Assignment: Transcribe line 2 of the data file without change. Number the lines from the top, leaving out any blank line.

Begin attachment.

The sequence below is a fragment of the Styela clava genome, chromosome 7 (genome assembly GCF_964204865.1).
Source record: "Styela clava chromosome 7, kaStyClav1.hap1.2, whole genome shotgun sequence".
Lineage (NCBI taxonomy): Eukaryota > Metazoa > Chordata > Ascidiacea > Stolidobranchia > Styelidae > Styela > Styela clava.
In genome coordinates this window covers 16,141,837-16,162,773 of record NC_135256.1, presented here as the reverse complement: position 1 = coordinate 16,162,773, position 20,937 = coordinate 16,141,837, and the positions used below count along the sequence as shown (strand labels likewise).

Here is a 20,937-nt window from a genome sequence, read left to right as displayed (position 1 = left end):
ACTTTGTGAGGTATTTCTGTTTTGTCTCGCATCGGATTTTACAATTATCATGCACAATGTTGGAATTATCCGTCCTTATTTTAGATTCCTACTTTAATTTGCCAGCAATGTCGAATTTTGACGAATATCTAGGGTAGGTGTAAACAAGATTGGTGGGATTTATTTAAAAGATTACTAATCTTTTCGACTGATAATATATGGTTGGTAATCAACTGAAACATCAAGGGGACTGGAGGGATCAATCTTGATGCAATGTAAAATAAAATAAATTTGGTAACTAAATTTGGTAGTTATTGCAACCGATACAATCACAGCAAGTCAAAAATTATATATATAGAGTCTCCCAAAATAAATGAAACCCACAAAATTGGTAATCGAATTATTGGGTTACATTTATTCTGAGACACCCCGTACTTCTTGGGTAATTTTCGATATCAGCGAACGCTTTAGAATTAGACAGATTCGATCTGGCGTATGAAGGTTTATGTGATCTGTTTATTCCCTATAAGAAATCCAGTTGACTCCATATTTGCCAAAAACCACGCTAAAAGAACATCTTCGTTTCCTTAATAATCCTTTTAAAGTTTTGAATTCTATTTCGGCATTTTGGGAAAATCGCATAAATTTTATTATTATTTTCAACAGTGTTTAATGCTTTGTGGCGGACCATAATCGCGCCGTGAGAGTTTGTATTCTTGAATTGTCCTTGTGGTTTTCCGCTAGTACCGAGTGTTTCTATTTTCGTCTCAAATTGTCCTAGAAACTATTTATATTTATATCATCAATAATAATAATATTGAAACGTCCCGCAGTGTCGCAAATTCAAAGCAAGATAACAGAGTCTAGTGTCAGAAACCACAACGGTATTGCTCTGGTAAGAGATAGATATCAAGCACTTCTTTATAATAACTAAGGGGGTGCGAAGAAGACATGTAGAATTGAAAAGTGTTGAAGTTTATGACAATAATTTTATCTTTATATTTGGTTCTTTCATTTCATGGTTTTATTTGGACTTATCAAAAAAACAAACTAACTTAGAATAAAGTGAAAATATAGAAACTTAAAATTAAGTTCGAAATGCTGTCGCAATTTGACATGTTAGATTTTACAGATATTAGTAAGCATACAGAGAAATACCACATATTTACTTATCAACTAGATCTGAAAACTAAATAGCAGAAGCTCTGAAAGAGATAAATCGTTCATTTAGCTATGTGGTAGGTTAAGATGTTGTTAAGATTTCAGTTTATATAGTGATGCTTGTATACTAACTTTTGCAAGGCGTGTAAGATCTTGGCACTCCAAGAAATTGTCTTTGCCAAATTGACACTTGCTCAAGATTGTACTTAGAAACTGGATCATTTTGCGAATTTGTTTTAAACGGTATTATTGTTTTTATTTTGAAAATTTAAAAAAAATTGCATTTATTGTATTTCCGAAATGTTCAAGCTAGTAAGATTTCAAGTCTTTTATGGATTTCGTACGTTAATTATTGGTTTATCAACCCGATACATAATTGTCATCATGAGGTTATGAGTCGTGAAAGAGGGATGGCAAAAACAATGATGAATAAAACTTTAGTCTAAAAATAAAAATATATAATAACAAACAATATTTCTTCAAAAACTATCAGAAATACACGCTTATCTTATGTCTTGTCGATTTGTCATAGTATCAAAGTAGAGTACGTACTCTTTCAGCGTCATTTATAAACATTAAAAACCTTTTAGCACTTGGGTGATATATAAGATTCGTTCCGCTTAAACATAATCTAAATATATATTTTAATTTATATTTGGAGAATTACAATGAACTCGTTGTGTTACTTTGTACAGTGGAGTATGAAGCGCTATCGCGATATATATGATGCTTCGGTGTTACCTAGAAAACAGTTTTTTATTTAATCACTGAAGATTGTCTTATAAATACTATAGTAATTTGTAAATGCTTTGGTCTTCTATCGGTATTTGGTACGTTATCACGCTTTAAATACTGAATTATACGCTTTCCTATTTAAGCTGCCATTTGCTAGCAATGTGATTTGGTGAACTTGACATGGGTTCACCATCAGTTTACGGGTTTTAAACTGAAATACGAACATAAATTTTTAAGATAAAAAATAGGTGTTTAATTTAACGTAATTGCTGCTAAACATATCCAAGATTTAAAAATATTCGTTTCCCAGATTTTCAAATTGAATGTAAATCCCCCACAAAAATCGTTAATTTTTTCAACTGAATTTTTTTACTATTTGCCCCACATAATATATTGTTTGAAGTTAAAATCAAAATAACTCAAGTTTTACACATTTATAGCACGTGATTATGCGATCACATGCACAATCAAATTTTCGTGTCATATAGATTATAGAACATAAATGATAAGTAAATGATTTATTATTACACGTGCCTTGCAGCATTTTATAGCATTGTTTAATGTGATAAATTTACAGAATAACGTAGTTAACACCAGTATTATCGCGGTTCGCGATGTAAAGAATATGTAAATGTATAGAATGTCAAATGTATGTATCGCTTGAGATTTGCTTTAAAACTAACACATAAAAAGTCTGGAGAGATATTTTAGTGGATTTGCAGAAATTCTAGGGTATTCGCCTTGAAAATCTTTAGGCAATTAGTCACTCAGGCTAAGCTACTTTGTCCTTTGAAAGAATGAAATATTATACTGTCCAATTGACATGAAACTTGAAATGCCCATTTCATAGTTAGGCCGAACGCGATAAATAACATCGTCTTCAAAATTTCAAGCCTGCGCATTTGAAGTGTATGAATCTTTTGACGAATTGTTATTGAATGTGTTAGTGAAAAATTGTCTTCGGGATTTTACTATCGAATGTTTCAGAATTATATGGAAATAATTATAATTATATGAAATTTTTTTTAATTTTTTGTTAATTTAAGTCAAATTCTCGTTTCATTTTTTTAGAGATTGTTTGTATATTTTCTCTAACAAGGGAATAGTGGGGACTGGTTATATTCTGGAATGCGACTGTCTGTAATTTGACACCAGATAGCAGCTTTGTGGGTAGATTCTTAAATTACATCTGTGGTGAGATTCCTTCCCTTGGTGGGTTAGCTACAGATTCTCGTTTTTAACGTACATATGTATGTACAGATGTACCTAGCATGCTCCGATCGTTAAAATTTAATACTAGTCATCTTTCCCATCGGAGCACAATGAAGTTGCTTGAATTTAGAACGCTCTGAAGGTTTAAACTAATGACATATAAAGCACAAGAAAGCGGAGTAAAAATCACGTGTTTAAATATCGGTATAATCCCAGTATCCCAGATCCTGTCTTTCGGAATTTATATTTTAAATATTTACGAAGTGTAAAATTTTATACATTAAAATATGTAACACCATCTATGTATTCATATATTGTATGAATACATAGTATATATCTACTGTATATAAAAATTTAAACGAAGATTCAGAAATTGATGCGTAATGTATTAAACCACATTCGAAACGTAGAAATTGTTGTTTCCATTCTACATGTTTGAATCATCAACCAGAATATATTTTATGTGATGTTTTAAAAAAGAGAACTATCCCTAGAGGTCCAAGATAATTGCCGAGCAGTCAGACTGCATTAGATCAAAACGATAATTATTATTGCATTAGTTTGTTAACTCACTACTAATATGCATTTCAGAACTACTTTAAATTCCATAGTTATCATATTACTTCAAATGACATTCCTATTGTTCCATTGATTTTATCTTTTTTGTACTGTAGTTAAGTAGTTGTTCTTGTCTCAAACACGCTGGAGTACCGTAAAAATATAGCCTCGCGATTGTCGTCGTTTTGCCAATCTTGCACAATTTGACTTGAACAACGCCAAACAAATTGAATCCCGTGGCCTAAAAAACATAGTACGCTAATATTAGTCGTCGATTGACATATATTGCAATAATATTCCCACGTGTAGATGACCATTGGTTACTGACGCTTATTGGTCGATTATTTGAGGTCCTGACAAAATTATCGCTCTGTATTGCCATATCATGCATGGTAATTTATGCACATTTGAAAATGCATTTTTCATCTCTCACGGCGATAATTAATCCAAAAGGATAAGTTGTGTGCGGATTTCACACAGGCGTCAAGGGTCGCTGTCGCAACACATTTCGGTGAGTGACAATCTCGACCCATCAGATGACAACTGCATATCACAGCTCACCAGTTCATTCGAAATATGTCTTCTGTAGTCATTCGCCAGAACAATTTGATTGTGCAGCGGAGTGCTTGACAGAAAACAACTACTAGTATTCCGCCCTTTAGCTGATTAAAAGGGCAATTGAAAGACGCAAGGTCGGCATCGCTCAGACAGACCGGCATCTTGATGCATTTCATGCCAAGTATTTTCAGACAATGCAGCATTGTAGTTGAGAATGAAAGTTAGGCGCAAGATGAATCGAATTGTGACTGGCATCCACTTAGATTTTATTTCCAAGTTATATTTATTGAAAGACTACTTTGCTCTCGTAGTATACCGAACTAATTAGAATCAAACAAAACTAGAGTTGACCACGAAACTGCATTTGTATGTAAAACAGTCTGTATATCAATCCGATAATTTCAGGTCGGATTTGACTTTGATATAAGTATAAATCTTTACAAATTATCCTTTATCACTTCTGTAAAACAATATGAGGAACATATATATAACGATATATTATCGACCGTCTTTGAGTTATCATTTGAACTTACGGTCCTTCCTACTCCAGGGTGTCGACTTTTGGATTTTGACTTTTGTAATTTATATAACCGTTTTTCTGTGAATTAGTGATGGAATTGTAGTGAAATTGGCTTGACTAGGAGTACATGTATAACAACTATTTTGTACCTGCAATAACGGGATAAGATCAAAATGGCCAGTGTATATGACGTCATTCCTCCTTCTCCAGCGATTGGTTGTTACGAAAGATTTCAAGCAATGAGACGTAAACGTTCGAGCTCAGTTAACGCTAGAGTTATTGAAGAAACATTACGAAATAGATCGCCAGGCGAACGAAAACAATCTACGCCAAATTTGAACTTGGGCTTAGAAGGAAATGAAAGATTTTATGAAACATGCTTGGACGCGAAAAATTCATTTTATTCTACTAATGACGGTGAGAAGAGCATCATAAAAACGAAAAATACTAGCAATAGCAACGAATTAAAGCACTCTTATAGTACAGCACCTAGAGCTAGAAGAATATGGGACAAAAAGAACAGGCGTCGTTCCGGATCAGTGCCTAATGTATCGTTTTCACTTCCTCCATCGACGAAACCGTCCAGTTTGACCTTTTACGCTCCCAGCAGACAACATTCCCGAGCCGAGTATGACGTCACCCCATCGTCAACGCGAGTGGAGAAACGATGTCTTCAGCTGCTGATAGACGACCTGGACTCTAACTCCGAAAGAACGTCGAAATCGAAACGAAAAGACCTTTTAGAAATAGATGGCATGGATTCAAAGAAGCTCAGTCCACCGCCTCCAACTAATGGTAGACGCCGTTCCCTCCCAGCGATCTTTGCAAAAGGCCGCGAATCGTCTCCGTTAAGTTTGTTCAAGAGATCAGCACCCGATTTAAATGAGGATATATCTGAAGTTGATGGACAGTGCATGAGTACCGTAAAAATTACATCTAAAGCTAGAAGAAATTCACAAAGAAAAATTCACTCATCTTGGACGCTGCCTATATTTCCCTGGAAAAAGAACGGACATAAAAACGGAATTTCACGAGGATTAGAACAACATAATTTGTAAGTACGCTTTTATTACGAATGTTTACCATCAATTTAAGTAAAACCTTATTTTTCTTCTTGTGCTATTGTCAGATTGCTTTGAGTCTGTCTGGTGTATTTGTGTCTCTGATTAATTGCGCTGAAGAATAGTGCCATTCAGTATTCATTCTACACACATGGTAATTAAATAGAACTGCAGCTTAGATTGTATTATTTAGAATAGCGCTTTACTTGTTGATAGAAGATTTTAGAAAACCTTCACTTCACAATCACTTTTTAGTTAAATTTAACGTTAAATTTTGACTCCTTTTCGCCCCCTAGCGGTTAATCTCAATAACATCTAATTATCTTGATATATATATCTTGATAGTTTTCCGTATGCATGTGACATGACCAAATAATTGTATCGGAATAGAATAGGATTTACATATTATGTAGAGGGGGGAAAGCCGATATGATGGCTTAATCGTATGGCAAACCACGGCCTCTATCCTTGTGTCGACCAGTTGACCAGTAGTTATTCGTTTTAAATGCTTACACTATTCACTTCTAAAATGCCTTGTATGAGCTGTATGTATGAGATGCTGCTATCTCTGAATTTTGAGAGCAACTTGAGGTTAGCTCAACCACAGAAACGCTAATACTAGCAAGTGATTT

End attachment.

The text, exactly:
Source record: "Styela clava chromosome 7, kaStyClav1.hap1.2, whole genome shotgun sequence".